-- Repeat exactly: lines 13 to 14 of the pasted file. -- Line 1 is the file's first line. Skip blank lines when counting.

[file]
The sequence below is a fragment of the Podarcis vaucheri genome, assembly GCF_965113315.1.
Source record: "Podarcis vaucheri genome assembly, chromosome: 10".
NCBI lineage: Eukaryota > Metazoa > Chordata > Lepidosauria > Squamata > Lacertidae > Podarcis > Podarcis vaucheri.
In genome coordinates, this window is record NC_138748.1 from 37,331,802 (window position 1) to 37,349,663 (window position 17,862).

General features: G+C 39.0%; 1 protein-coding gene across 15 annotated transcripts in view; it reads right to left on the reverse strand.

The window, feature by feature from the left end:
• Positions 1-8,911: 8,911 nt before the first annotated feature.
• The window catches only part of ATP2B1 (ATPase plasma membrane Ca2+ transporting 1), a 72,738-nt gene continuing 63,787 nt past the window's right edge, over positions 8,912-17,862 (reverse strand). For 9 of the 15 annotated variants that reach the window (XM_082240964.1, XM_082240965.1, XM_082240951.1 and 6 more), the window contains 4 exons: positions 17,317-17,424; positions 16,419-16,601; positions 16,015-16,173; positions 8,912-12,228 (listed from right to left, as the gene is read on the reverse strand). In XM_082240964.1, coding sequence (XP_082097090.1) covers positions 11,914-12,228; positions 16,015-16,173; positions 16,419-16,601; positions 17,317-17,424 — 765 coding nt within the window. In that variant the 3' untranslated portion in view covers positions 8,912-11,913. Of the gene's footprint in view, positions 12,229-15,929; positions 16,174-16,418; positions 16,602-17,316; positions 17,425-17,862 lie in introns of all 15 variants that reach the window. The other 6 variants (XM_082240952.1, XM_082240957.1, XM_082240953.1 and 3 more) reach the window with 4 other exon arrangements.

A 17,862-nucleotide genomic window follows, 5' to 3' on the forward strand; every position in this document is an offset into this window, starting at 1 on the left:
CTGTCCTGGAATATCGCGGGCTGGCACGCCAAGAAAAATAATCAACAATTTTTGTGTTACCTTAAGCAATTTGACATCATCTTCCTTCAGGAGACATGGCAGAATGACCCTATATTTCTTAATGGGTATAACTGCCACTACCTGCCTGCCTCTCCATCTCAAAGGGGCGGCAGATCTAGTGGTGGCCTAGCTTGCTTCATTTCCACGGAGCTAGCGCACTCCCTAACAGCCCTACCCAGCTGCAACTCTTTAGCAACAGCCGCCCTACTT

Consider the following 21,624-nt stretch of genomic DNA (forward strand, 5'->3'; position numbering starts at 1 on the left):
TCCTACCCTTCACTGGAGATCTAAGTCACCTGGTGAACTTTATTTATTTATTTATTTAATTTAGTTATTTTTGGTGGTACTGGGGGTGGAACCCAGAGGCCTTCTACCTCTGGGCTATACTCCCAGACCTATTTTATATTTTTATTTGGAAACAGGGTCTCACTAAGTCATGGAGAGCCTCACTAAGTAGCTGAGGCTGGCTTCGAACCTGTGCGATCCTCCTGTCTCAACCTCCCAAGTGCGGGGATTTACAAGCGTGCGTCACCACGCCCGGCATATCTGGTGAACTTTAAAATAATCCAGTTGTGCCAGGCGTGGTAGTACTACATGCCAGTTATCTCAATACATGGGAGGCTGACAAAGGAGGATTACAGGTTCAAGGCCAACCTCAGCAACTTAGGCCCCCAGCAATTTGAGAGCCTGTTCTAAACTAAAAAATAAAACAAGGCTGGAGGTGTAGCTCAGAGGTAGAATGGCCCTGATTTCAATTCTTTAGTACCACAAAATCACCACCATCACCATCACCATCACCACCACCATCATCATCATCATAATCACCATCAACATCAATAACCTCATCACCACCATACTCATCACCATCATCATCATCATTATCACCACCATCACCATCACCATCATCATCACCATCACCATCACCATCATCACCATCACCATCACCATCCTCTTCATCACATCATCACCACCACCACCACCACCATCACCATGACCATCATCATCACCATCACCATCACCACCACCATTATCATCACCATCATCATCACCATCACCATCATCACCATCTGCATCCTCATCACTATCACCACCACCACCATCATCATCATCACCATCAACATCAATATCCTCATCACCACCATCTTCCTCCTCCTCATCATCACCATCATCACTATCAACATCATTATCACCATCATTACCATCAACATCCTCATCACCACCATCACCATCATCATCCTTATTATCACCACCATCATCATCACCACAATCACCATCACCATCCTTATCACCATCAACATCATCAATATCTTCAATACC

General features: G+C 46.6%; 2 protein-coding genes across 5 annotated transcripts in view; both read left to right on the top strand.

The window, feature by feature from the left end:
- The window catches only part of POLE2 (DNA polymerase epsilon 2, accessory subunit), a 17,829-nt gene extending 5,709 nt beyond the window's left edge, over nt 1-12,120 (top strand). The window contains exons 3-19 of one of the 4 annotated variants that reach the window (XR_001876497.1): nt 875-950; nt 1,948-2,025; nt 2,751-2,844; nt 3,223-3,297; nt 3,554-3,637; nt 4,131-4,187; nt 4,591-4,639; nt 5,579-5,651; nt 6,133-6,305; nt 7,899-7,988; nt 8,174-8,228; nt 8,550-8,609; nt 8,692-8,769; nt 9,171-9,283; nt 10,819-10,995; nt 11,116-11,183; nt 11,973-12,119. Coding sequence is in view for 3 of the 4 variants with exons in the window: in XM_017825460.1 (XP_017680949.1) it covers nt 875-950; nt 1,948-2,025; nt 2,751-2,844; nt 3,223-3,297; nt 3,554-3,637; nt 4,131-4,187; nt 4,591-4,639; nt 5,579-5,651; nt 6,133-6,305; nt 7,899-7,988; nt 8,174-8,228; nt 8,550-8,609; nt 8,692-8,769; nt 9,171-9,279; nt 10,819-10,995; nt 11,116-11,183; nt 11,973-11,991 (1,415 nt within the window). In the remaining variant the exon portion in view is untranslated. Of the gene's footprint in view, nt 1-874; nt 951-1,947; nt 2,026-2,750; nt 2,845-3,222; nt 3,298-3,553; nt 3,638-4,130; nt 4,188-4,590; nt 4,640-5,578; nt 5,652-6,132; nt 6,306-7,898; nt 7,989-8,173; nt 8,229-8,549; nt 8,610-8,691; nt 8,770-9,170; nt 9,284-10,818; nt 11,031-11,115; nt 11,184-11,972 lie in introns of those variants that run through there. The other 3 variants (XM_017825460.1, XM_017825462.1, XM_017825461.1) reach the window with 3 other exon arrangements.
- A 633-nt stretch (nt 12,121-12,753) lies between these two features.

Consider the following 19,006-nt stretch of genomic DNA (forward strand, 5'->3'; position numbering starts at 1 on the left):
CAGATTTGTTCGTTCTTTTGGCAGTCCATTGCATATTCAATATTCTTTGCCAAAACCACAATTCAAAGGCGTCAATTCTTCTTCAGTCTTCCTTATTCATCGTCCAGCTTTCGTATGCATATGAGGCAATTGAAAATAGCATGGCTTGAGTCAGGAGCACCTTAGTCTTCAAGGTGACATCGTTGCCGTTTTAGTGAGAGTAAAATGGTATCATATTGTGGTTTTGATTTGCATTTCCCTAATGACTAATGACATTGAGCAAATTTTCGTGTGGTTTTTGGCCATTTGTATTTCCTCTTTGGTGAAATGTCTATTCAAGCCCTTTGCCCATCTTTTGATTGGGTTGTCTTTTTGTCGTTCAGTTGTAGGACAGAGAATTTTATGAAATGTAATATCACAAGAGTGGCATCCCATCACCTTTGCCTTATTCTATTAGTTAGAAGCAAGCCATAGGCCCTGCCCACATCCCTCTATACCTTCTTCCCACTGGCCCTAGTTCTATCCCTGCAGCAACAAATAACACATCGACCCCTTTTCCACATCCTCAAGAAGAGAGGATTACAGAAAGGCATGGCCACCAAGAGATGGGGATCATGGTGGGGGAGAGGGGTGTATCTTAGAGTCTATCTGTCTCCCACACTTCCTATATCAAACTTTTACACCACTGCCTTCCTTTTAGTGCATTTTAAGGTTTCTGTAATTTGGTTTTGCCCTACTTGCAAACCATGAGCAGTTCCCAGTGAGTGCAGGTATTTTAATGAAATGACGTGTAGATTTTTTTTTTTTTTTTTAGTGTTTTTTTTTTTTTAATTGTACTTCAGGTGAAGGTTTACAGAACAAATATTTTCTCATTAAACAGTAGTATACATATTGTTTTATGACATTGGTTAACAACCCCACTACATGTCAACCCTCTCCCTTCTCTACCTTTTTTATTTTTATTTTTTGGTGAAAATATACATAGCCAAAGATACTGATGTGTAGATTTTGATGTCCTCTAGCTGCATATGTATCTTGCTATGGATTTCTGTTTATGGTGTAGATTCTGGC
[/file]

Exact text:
General features: G+C 46.6%; 2 protein-coding genes across 5 annotated transcripts in view; both read left to right on the top strand.

The window, feature by feature from the left end: